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Venice 2014

The Four Tetrarchs

The Portrait of the Four Tetrarchs

The Portrait of the Four Tetrarchs, Venice, Italy, 305 A.D, porphyry

Orginated from Constantinople

Portrait of the Four Tetrarchs, which is embedded into the wall connecting the Church of San Marco and the Palazzo Ducale, is one of the many spolia to be seen in Venice. Commonly confused as Byzantine, the porphyry stone Tetrarchs are from the last phase of Polytheistic Roman culture, which is dated back to 305 CE. After Emperor Alexander Severus was assassinated in 235 CE, Diocletian decided to divide power into a tetrarchy: two senior emperors (Augusti) and two junior emperors (Caesars). The Four Tetrarchs that are seen at the basilica are assumed to be Diocletian, Maximianus, Galerius and Constantius. The Tetrarchs are not individualized.  With that being said, the possible reason was to make it relevant for future emperors to come as well as showing the equality of their union.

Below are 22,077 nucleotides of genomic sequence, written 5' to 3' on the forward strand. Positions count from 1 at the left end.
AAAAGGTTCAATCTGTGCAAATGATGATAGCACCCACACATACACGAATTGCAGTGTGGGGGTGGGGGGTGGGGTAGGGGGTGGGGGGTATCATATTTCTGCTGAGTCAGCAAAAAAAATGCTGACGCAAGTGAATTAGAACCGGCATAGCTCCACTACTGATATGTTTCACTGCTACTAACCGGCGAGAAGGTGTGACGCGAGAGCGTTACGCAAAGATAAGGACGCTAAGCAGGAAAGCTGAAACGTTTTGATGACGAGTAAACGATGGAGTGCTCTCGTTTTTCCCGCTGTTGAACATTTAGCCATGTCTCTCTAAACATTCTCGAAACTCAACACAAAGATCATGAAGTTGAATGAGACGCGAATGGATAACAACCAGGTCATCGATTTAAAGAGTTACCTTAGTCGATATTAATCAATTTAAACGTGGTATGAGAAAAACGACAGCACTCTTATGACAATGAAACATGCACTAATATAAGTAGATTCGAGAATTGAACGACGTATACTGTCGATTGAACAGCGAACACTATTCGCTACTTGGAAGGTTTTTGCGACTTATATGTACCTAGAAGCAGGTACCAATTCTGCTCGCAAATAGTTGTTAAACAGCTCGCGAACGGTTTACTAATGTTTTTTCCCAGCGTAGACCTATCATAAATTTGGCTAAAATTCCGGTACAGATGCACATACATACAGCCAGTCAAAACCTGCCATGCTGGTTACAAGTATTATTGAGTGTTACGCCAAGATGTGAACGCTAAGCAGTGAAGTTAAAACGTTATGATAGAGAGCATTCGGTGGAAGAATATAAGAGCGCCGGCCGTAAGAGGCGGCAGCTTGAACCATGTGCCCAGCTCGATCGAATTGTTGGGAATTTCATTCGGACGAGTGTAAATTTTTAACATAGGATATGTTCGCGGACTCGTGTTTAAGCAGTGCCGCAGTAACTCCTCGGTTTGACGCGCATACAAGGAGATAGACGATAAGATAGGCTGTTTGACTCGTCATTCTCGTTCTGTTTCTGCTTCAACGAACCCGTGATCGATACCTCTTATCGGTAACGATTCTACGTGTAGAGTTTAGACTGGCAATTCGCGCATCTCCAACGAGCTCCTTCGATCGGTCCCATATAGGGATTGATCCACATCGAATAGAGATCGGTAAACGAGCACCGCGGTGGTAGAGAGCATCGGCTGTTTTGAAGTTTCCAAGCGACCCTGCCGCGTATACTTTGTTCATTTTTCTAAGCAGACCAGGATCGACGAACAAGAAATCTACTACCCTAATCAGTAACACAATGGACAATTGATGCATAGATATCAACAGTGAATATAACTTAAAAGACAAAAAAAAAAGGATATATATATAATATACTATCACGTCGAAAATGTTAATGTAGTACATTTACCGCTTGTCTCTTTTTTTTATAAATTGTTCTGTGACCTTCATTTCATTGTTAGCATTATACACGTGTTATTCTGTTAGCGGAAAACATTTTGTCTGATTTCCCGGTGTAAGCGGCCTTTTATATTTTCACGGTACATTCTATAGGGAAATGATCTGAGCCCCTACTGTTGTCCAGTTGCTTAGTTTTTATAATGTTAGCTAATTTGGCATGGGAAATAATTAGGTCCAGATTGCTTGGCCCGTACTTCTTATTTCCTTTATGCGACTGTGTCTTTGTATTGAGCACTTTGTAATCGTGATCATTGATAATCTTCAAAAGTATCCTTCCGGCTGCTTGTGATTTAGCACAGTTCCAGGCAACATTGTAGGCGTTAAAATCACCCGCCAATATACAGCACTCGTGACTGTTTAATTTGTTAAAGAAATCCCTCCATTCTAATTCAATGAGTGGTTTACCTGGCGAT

The only thing depicting the difference between the Augusti and the Caesars is that the Augusti have beards while the Caesars have no facial hair.

The use of the porphyry stone for the Portrait of the Four Tetrarchs was not done by accident.  This tough red Egyptian stone, composed of large crystals was used most likely because of the color and its use on imperial sculptural objects.  When seen in the light, the porphyry stone gives off a purple tone, which was associated with royalty.  

The Four Tetrarchs are seen at eye level and are quite large.  The look in the eyes of the Tetrarchs give a sense of fear to the viewer, as if you are invading their area. Being placed at the cornerstone of the church that is right beside the Palazzo Ducale, the Portrait of the Four Tetrarchs indicate superiority as if it were defending its church as well as the Palace.[1] Since it is right next to the Palazzo Ducale, it also nears the mouth of the Grand Canal as well as the place where visitors of the Doge would enter.  This shows the power of Venice’s strength, conquers and how they have overcome their enemies. The way they grasp their swords and holding one another expresses solidity, like nothing can break through them.  A symbol of duchy’s loyalty to the Byzantine Empire and subsequently of the inheritance is seen through the Tetrarchs as its mantle and continuation of its history.[2]


[1] Ettore Vio, The Basilica of St. Mark in Venice, (Florence: Scala Group, 1999), p. 62

[2] Ibid, p. 62